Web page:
Seeks expanded insurance coverage for PET Scan, biopsy tests across Central and State government schemes
Ahmedabad, Dec 16 Citing the examples of Goods and Services Tax (GST) levied on reagents and consumables required for cancer diagnostics and on some of the anti-cancer drugs, cancer care players are planning to seek tax relief from the government in the upcoming Union Budget.
Raj Gore, Chief Executive Officer, HCG, who is also Co-Chair of FICCI Task Force on Cancer Care underlined the need for a relief on customs duty levied on radiation therapy machines, which are mostly imported and can widen the coverage of cancer treatment.
“A missing piece of not having comprehensive cancer care in smaller towns is radiation therapy, because it requires imported equipment costing about $2-3 million. Most people can’t invest in it as it costs 30 per cent more with customs duty and IGST. It will be nice if the government gives some relief so that more players can invest in it,” he said.
He, however, noted that the government-insurance scheme of Ayushyaman Bharat has already helped in widening the courage for cancer care in small cities by providing health coverage of upto ₹5 lakh. “The health insurance coverage has improved from three per cent of population 15 years ago to about 32 per cent now. This is a big improvement,” he said.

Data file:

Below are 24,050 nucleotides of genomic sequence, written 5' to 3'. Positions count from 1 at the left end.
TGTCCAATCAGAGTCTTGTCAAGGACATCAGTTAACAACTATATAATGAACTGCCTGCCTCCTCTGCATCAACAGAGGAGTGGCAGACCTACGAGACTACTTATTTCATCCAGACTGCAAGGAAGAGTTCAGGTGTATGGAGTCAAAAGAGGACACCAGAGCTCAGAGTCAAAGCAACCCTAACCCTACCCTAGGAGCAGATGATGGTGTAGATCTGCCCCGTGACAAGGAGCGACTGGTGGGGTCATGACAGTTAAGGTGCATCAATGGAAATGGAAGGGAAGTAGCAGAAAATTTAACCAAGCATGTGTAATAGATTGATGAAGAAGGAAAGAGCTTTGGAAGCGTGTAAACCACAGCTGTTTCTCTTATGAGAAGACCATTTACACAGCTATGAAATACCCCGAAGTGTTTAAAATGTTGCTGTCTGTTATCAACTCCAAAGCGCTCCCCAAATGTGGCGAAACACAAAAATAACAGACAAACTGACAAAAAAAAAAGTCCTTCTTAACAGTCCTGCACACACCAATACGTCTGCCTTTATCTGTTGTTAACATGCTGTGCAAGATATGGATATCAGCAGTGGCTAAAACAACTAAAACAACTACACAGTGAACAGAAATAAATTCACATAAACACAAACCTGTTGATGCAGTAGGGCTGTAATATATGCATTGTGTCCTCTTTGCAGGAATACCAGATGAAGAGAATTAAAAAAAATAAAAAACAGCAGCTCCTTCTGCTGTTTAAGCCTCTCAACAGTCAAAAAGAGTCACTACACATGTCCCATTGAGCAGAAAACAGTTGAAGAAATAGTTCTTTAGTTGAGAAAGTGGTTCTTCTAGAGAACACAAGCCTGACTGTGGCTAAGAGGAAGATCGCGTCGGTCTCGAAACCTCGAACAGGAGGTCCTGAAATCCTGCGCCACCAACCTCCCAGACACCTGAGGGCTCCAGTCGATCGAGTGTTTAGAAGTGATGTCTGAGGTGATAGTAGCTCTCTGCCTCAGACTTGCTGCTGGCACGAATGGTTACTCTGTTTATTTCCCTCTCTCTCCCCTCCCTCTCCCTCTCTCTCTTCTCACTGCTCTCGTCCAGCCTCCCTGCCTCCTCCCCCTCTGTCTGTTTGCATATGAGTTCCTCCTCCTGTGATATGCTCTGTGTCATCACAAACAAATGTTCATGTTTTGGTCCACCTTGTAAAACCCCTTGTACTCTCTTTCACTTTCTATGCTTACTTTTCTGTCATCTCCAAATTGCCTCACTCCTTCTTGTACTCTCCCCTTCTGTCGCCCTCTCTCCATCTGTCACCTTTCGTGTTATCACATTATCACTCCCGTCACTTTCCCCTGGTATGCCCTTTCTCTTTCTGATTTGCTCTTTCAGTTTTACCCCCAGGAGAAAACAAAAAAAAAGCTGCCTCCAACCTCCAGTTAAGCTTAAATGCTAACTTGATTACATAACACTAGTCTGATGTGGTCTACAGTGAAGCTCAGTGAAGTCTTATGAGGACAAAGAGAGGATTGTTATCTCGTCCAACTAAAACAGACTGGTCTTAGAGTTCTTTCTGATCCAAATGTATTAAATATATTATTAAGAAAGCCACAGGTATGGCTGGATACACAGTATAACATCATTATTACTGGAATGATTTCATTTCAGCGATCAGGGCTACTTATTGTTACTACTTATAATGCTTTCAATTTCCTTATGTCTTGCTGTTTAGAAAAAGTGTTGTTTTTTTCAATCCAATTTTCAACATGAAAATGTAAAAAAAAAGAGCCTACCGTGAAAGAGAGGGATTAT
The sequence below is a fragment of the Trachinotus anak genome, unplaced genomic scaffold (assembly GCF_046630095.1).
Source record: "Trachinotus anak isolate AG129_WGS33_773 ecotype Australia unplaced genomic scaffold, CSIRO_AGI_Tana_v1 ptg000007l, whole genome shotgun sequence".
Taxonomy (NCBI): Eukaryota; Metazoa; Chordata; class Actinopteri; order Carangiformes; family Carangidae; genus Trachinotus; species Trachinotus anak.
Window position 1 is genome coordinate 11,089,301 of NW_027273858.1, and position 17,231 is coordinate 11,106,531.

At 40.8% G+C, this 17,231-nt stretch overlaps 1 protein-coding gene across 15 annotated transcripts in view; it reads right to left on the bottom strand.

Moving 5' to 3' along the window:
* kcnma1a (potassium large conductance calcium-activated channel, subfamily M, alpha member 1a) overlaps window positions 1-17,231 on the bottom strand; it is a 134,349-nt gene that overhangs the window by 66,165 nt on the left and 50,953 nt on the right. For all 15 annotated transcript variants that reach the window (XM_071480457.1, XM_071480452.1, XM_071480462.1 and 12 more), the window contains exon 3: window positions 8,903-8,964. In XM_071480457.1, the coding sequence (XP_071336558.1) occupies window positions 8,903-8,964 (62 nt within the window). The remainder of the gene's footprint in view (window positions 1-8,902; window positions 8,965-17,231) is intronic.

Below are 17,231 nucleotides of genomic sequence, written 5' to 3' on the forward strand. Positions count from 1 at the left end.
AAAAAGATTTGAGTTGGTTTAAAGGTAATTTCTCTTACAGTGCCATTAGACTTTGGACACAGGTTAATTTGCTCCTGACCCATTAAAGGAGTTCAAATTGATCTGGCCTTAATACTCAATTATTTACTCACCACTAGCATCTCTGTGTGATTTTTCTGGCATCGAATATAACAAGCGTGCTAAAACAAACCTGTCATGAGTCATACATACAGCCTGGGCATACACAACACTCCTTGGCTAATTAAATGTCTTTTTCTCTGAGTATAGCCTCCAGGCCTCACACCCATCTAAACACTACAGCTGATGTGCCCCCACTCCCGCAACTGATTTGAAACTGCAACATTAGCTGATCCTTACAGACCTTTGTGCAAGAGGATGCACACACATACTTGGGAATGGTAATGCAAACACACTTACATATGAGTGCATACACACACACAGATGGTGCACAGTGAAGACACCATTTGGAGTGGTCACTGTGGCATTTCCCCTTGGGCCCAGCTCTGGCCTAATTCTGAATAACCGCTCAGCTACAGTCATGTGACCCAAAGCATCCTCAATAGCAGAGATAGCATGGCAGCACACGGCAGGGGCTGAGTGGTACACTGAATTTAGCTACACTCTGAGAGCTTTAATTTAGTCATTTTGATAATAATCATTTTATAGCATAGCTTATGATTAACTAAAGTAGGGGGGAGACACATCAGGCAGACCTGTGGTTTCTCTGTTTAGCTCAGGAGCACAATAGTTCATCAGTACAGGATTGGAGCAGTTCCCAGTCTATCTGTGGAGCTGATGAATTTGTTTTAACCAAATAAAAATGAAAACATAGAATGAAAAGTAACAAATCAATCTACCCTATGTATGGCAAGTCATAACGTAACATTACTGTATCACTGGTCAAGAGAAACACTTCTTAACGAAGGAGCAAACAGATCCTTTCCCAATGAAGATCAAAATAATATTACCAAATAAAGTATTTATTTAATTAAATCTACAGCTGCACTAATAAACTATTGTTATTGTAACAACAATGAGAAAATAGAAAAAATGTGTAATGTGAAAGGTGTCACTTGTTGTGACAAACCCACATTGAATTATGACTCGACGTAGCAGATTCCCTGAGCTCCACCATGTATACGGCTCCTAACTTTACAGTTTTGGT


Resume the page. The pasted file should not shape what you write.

He highlighted the need for expansion of insurance cover for cancer diagnostic tests like PET Scan and biopsy, mostly not covered under different State schemes.
“It is the gold standard of cancer testing. Without insurance coverage, the patient has to spend out-of-pocket. It is necessary to cover these key diagnostic tests as well as emerging treatments such as targeted therapies, immuno-therapies under all government schemes. This is like giving patients a reasonably good chance of first getting diagnosed accurately, and then getting treated comprehensively so that there are better outcomes.”
“We have to move further in the insurance dialogue to value-outcomes rather than just focusing on cover. It is difficult. But eventually we would be required to do it,” he said.